New to the Canary version of Chrome, the test version of the browser for developers, is a firmer hand when it comes to the incoming download of possible malware. In the stable version, we already have a warning and the option that immediately follows, “To continue or not,” when possible malware is detected.
Now in Canary, users are guided in a much more direct way to make sure malware is nipped in the bud. Our guide will outline how to use the latest malware upgrade in Chrome Canary.
Get Chrome Canary
If you want to try the new malware upgrade Google is testing out in Canary, you will need to download the Canary version of the browser on Google’s site. Click the “Download Chrome Canary” button and follow the prompts.
Once you’ve installed it, make sure to login to your Google account so your preferred settings sync with Canary.
More Aggressive Rejection of Malicious Files
One of the most noticeable changes is the new “in window” warning of a possibly malicious file at the bottom of your window.
When you get a warning, you’re now only be able to do one thing, click “Dismiss;” a much more aggressive way of getting your attention than in the stable version. For some, this may seem like Google is over-stepping it’s bounds by not allowing users to make up their own minds whether to allow a file or not, but most will appreciate this new level of security.
You do have the option to click “Learn more” on these warnings, which will reveal specific information in a new tab why the file is infected. However no option exists to ignore the warning completely and just proceed, as you can in the stable version.
More Malware Detected
Another exciting upgrade made to the anti-malware features in Canary is that it can recognize more malicious code than the stable version. Google flags around 10,000 sites each day to their sites-with-known-malware database. For early adopters, this is an especially good thing since malicious code can squeak by even the most seasoned user.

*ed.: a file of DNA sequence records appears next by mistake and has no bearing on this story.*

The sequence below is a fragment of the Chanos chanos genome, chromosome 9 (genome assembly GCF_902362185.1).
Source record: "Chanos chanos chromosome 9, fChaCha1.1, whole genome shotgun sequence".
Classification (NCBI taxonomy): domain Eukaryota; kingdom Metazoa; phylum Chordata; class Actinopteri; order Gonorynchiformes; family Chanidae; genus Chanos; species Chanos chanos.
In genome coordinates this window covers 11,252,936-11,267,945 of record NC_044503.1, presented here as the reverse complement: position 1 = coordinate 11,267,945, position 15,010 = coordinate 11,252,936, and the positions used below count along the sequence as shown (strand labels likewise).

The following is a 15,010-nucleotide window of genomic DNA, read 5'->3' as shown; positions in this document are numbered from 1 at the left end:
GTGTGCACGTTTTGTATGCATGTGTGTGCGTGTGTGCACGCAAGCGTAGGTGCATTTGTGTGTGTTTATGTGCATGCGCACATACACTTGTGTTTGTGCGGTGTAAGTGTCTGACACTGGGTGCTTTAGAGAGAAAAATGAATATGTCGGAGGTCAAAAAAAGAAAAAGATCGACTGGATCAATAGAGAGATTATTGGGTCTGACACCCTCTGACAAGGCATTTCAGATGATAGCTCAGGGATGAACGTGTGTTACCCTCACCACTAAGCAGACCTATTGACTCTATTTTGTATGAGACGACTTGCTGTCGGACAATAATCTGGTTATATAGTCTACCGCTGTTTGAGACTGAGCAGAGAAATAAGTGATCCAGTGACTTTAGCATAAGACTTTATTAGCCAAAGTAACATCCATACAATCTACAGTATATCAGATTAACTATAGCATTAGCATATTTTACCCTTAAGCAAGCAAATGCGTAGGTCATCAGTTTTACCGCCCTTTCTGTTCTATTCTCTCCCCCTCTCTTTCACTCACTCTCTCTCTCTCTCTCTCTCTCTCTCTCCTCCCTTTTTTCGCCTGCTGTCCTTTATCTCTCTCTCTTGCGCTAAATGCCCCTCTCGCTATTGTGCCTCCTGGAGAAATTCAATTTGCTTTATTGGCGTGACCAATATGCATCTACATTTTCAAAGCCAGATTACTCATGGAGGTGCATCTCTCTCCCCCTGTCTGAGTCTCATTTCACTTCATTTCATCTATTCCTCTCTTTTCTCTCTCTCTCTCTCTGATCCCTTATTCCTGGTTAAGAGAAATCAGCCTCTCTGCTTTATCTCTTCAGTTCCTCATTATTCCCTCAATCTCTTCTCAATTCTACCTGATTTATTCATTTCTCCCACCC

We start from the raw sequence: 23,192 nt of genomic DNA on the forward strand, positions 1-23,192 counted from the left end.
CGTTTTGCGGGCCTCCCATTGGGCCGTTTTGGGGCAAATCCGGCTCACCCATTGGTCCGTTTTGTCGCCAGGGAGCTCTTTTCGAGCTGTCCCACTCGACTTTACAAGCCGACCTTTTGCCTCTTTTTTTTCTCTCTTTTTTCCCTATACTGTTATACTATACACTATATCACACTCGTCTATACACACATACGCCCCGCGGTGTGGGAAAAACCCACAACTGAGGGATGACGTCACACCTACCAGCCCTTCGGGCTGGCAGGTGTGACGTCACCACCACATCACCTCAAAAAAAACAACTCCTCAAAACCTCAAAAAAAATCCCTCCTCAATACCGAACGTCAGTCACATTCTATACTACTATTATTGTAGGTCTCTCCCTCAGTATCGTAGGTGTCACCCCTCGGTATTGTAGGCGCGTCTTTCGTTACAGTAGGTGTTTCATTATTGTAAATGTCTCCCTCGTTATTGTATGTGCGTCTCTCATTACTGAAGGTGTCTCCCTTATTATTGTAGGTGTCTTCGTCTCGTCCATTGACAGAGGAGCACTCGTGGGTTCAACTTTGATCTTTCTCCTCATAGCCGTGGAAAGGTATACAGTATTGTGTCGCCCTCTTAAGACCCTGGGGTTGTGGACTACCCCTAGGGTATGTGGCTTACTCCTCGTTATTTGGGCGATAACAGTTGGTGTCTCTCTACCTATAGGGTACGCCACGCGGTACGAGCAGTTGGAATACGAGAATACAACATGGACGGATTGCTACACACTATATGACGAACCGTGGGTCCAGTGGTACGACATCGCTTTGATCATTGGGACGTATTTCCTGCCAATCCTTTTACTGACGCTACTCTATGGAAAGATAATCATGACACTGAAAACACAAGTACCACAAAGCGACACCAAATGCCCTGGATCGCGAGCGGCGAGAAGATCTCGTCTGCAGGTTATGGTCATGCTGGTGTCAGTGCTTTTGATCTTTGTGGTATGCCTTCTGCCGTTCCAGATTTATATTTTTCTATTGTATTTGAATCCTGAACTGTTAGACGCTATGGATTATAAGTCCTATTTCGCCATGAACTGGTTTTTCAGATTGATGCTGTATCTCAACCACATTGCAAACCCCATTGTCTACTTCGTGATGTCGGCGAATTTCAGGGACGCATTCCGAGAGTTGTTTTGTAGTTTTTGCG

Canary can also now detect malicious files hidden in seemingly safe downloads, such as downloads that get along with your browser’s settings but are not safe at all, and threats hidden in screen savers, fake security software and video plug-ins.
New Reset Browser Settings Button
Google has also added a very handy “Reset browser settings” button, resetting all of your browser’s original settings – preferred homepage, browsers bars, links in the toolbar – just in case you do get slimed by malware. This button is found in the “Settings” section of Chrome.
Some users may fear Google’s over-reaching when it comes to malware prevention, but for the average user these upgrades are nothing short of great news. More robust protection and better file detection have been wanted by Chrome users for awhile, and even though Canary is a few steps before the stable version, chances are we will see a variation of these upgrades in the stable version in the near future.
For more information on Chrome Canary, check out our post – Run Regular & Dev/Beta Chrome Versions Together With Google Canary